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Topic: Dead Rmp3 Shield. Don't want to do it again.... (Read 2604 times) previous topic - next topic


I have managed to kill my Rmp3 shield.

I believe it was by running 9v in to the arduino input jack. I see from the Arduino site that the Vin pin becomes a Vout when you insert power to the round power jack.  Rmp3 can take 7v max before damage.

My questions are this :

If I had removed the header pins that connect the Vin and associated Gnd, and therefore just connected the Rmp3 to the regulated 5v pin and associated Gnd, would this have been totally safe ?

Seems surprising that someone would make a shield that could be damaged this easily. Perhaps it was the load i connected to the Vin connectors on the rogue (to power my  little 10 watt audio amp) ?

Any guidance much appreciated.



It is naughty to be so sensitive to the Vin voltage, you can't be the first to be bitten like this.  Removing the Vin header pin would have worked (unless the shield really needs Vin as well as 5V).  Don't need to cut ground pins, the more grounds the better.
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I don't see anything in the Rmp3 documentation that suggests Vin is used at all. Where is that stated?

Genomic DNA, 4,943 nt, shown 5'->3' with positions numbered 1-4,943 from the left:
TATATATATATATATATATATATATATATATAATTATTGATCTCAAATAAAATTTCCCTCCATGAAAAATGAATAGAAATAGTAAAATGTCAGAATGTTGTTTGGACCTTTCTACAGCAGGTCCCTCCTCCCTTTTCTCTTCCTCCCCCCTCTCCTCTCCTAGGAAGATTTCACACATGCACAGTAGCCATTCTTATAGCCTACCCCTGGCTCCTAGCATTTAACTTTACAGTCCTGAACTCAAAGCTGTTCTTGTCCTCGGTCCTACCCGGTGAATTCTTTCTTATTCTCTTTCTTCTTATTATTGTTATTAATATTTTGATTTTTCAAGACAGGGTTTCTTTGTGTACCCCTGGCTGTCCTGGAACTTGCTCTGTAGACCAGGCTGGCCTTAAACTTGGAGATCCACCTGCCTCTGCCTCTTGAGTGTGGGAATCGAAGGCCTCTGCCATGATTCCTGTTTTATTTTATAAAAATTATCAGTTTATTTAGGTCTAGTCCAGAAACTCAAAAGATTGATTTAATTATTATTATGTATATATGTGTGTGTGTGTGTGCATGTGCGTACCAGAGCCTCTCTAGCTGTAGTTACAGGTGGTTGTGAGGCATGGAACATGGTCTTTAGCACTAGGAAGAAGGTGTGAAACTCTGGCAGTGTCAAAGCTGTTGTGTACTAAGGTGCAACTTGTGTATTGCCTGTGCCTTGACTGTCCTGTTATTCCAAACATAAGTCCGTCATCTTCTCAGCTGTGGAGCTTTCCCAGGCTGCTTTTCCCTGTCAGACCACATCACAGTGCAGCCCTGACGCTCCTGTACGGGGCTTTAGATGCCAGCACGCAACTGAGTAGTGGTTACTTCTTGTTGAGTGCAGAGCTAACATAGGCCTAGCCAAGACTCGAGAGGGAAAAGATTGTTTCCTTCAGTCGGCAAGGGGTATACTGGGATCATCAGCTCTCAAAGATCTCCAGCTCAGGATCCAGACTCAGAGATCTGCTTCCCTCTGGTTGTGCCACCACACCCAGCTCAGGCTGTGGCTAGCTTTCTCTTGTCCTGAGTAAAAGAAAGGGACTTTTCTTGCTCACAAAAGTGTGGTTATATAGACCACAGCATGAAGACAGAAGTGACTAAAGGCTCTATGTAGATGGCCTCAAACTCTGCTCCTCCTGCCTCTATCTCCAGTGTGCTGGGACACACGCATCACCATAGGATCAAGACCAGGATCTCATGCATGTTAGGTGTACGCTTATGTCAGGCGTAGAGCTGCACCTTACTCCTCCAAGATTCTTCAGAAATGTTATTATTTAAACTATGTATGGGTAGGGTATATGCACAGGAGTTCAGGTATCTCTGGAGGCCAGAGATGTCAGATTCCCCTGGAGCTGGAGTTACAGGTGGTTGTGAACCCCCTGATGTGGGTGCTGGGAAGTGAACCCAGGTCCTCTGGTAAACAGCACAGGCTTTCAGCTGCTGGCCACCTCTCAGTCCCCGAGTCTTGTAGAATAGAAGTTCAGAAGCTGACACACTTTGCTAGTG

Capacitor Expert By Day, Enginerd by night.  ||  Personal Blog: www.baldengineer.com  || Electronics Tutorials for Beginners:  www.addohms.com


Indeed - it only says power source 5V, and abs max of 6V...  Its likely to be some other failure.  Perhaps its not a hardware failure, just a corrupt SDcard?
[ I will NOT respond to personal messages, I WILL delete them, use the forum please ]


Many Thanks for the suggestions.

MarkT was absolutely correct - I checked my arduino/Rmp3 and I did indeed have a loose solder point between the boards. I have re-soldered and it is now working again.

I shall try my best not to be so defeatist next time.  And I must offer appologies to the maker of the Rmp3 module. It obviously isn't made in such a way that the Vin would hurt it.

Its a great module that is doing exactly what I need, and with excellent sound quality.


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